School District Boards, Audit Committees, and Budget Oversight

By Phillips, Cynthia R.; Dorata, Nina T. | The CPA Journal, March 2013 | Go to article overview
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School District Boards, Audit Committees, and Budget Oversight


Phillips, Cynthia R., Dorata, Nina T., The CPA Journal


Seeking a Formula for Good Governance

School districts are governed by local boards, which have significant responsibility for the allocation of resources - primarily taxpayer dollars - in order to enhance students' academic achievement. Across New York State, school budget spending totaled approximately $32 billion for the 2012 fiscal year. (See http://www.pl2.nysed.gov/mgtserv/propertytax; this excludes Buffalo, New York City, Rochester, Syracuse, and Yonkers, which are not subject to community approval because these budgets are appropriated through the respective city treasuries.)

Local school boards are responsible for the oversight of this spending. School board members are elected volunteers willing to sacrifice their time for their community by doing what is sometimes a thankless task. According to the New York State School Board Association (NYSSBA), school board members must be at least 18 years old, qualified voters in the school district, and able to read and write. (For a recent, related article, see Ida Siegal, "Despite Controversy, Teen Wins Seat on Long Island School Board," NBC 4 News, May 16, 2012.) They must be residents of their districts continuously for one year (as little as 30 days or as long as three years in some city school districts) before the election. They cannot be employed by the school district of the board on which they serve; in addition, they cannot live in the same household as a family member who is also a member of the same school board.

There has been increasing dissatisfaction with the governance of school boards, particularly in the wake of the astonishing fraudulent activities uncovered in Long Island school districts (discussed later). Fiscal dissatisfaction is also reflected by Governor Cuomo's recently imposed 2% cap on tax levy increases, effective for the 2012/2013 school year.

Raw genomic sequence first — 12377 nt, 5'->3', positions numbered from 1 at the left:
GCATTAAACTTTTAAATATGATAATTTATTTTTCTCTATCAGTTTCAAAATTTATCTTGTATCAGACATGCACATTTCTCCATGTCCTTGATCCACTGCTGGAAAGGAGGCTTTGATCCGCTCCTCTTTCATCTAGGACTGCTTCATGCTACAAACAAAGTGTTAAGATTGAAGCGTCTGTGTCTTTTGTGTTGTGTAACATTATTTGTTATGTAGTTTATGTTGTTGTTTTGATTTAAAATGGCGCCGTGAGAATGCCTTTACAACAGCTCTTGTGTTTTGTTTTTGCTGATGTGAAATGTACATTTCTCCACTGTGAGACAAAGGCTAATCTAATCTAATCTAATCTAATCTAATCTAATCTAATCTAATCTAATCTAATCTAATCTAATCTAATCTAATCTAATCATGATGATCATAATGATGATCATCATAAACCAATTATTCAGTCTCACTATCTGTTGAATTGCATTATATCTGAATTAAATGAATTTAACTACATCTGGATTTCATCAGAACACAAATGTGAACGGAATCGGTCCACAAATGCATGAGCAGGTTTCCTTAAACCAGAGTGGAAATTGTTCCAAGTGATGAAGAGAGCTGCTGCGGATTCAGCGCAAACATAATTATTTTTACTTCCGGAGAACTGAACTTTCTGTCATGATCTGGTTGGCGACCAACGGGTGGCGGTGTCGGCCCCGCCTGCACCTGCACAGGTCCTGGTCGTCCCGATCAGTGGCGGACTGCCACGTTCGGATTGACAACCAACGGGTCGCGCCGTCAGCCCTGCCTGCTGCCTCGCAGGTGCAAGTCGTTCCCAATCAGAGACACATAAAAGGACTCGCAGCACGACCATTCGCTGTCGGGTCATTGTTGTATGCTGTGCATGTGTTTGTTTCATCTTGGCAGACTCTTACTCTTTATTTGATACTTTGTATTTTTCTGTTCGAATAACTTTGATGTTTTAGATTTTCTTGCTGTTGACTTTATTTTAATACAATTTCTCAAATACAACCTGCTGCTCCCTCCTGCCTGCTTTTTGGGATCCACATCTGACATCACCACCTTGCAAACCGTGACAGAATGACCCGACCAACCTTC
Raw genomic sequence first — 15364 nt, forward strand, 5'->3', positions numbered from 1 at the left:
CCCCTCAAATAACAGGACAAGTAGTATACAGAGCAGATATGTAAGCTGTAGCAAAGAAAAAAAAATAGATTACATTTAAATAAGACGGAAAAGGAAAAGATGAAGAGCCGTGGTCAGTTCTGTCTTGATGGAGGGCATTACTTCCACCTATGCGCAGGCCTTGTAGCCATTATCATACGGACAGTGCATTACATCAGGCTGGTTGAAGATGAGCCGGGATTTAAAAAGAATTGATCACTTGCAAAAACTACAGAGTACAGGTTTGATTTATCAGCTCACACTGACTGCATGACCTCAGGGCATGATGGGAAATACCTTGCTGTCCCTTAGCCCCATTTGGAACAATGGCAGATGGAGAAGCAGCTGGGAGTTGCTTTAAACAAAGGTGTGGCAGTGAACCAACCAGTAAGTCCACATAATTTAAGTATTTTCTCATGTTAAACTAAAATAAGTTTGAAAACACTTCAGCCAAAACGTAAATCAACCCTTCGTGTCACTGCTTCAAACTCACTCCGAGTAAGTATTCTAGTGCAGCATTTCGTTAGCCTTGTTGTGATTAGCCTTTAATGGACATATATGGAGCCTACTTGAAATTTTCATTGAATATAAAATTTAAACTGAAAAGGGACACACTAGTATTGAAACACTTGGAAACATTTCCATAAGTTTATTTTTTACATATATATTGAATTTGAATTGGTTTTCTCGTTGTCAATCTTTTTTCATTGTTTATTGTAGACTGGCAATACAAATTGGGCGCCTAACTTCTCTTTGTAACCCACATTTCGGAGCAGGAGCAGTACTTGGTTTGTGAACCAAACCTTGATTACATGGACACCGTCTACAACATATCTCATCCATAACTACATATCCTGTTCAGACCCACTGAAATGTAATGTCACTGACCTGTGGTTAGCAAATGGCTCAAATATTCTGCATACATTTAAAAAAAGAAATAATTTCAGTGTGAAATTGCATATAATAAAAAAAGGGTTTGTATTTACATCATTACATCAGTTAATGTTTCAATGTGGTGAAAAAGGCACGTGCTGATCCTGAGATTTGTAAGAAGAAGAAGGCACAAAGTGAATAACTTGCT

Despite the critically important role that school boards play in governing schools across the country, virtually no empirical research exists that examines the governance structure of a school district with respect to the board's fiscal responsibility. School district governance is a partnership between the school board and various components of the school organization and the community in which it serves. To meet its obligation of allocating resources in order to enhance students' academic achievements, a school board relies on the services and expertise of school district management and perhaps other members of the community.

School taxes represent the bulk of a taxpayer's property tax bill, and taxpayers are at risk when they fall behind in property tax payments. The Wall Street Journal recently reported that, although mortgage default is behind most home foreclosures, the number of foreclosures due to delinquent property taxes is increasing ("Tax Liens Trigger More Foreclosures," Wall Street Journal, Jul. 14-15, 2012). The outcome of more frequent challenges to assessed property valuations by homeowners in the face of increasing school budgets leads to further increases in property tax rates ("DoubleDigit Tax Hike Stuns Homeowners," John Hildebrand, Newsday, Jan. 5, 2012, http://www jiewsday.com/long-island/nassau/ double-digit-tax-hike-stuns-homeowners1.3432067). Given the enormous implications of increasing property taxes and the declining wherewithal of citizens to pay those increases, the oversight of multimillion-dollar school budgets requires effective, independent, and capable governance in order to ensure that property tax increases are fiscally sound.

School Boards

Although school boards traditionally regard themselves as discrete units, their effectiveness relies on their concerns for student achievement, processes for establishing policy and procedures, and relationships with district management - especially the superintendents of schools and business, use of board-designated committees, and cohesiveness among the board members themselves. School boards are charged with making policy decisions and governing education on the local level; they must balance the needs of taxpayers and the education of children.

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